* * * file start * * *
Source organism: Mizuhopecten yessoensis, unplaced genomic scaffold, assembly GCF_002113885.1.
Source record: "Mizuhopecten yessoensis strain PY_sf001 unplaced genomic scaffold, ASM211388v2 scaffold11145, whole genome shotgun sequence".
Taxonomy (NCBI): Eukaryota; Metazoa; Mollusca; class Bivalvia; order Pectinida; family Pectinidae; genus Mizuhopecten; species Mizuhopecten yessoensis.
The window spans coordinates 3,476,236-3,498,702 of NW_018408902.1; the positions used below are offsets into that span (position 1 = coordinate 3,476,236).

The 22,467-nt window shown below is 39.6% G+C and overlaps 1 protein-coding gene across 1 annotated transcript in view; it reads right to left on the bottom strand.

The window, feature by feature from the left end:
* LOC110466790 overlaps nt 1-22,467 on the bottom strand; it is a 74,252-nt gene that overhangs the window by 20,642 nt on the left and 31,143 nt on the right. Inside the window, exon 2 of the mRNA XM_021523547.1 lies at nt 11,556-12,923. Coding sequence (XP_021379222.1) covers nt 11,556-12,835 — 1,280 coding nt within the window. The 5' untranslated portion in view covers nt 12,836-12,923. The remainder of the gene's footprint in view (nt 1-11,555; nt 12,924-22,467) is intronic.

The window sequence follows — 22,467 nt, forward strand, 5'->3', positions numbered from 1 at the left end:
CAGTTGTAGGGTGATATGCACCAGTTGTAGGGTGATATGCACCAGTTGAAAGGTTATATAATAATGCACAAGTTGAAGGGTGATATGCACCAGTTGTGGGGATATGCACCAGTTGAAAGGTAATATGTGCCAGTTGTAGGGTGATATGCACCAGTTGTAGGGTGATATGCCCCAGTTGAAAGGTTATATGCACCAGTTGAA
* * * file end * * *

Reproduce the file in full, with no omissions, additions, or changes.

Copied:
Source organism: Mizuhopecten yessoensis, unplaced genomic scaffold, assembly GCF_002113885.1.
Source record: "Mizuhopecten yessoensis strain PY_sf001 unplaced genomic scaffold, ASM211388v2 scaffold11145, whole genome shotgun sequence".
Taxonomy (NCBI): Eukaryota; Metazoa; Mollusca; class Bivalvia; order Pectinida; family Pectinidae; genus Mizuhopecten; species Mizuhopecten yessoensis.
The window spans coordinates 3,476,236-3,498,702 of NW_018408902.1; the positions used below are offsets into that span (position 1 = coordinate 3,476,236).

The 22,467-nt window shown below is 39.6% G+C and overlaps 1 protein-coding gene across 1 annotated transcript in view; it reads right to left on the bottom strand.

The window, feature by feature from the left end:
* LOC110466790 overlaps nt 1-22,467 on the bottom strand; it is a 74,252-nt gene that overhangs the window by 20,642 nt on the left and 31,143 nt on the right. Inside the window, exon 2 of the mRNA XM_021523547.1 lies at nt 11,556-12,923. Coding sequence (XP_021379222.1) covers nt 11,556-12,835 — 1,280 coding nt within the window. The 5' untranslated portion in view covers nt 12,836-12,923. The remainder of the gene's footprint in view (nt 1-11,555; nt 12,924-22,467) is intronic.

The window sequence follows — 22,467 nt, forward strand, 5'->3', positions numbered from 1 at the left end:
CAGTTGTAGGGTGATATGCACCAGTTGTAGGGTGATATGCACCAGTTGAAAGGTTATATAATAATGCACAAGTTGAAGGGTGATATGCACCAGTTGTGGGGATATGCACCAGTTGAAAGGTAATATGTGCCAGTTGTAGGGTGATATGCACCAGTTGTAGGGTGATATGCCCCAGTTGAAAGGTTATATGCACCAGTTGAA